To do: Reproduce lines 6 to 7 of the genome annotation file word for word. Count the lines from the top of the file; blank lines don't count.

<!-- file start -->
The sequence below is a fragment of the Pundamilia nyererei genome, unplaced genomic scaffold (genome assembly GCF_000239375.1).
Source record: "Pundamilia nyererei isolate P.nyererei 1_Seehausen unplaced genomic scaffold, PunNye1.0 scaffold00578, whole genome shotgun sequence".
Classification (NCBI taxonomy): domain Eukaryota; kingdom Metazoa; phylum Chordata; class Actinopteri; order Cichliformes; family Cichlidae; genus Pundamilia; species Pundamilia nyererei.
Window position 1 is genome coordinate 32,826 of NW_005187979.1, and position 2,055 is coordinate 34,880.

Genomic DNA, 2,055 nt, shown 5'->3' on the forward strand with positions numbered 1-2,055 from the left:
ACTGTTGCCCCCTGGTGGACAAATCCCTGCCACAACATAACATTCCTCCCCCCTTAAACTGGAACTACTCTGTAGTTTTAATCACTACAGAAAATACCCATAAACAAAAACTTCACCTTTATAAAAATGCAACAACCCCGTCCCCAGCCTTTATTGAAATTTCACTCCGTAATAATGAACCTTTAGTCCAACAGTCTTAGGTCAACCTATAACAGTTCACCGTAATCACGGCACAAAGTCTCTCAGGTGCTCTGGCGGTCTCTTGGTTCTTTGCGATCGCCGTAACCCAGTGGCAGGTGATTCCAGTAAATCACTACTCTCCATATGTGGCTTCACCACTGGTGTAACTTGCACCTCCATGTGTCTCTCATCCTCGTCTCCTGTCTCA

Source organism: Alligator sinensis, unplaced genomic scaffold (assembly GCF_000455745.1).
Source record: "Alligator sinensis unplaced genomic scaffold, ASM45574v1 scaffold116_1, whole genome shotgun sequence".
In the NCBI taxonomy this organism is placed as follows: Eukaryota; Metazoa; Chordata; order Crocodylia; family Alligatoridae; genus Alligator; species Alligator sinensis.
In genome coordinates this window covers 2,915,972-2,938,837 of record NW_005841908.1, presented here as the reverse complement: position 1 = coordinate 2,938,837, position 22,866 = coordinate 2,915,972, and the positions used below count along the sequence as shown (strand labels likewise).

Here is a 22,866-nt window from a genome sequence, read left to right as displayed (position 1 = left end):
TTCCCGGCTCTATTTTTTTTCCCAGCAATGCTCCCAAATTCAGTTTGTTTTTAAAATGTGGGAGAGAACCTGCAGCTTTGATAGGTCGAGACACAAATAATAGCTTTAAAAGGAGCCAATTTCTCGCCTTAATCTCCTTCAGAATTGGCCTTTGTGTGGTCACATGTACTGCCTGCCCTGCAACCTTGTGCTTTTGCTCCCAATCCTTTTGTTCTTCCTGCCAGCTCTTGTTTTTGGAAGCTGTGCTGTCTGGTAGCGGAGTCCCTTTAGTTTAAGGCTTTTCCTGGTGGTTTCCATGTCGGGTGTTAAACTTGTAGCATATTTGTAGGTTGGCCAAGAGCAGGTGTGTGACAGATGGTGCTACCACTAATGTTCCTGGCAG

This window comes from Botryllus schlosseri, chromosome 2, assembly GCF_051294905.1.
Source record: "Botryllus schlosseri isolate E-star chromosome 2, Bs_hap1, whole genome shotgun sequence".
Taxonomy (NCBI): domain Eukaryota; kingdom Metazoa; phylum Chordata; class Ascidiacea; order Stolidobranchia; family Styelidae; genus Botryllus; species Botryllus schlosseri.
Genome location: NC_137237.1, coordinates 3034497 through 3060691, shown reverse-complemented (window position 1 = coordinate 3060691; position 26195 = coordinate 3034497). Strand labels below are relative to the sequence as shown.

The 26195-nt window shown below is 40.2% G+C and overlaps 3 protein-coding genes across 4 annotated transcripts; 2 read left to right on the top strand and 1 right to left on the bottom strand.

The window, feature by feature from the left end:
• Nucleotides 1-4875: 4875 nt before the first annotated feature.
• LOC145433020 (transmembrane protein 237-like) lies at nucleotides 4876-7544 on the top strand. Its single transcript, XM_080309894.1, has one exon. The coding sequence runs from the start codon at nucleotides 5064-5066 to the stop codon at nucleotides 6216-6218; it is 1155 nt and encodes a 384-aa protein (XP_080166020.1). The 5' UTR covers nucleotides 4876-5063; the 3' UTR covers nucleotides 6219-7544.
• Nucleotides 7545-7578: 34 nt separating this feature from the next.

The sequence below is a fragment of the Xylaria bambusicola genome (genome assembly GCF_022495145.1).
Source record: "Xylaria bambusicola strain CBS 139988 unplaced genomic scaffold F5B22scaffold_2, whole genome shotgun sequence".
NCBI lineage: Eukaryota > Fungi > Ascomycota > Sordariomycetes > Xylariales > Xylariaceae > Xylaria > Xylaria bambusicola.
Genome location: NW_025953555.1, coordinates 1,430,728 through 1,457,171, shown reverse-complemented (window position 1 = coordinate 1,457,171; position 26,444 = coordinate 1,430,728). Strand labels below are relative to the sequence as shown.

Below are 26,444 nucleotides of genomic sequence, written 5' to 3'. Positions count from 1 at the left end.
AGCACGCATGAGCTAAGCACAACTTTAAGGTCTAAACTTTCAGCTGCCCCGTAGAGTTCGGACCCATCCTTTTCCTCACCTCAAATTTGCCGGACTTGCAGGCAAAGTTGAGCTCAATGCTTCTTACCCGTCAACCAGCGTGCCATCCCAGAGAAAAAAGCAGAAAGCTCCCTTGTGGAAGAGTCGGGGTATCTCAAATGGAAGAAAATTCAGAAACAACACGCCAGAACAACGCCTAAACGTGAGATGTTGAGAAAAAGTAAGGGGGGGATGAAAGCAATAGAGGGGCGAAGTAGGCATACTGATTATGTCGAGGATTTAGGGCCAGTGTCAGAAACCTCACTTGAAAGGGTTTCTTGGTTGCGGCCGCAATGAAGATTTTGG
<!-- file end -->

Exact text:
ACTGTTGCCCCCTGGTGGACAAATCCCTGCCACAACATAACATTCCTCCCCCCTTAAACTGGAACTACTCTGTAGTTTTAATCACTACAGAAAATACCCATAAACAAAAACTTCACCTTTATAAAAATGCAACAACCCCGTCCCCAGCCTTTATTGAAATTTCACTCCGTAATAATGAACCTTTAGTCCAACAGTCTTAGGTCAACCTATAACAGTTCACCGTAATCACGGCACAAAGTCTCTCAGGTGCTCTGGCGGTCTCTTGGTTCTTTGCGATCGCCGTAACCCAGTGGCAGGTGATTCCAGTAAATCACTACTCTCCATATGTGGCTTCACCACTGGTGTAACTTGCACCTCCATGTGTCTCTCATCCTCGTCTCCTGTCTCA

Source organism: Alligator sinensis, unplaced genomic scaffold (assembly GCF_000455745.1).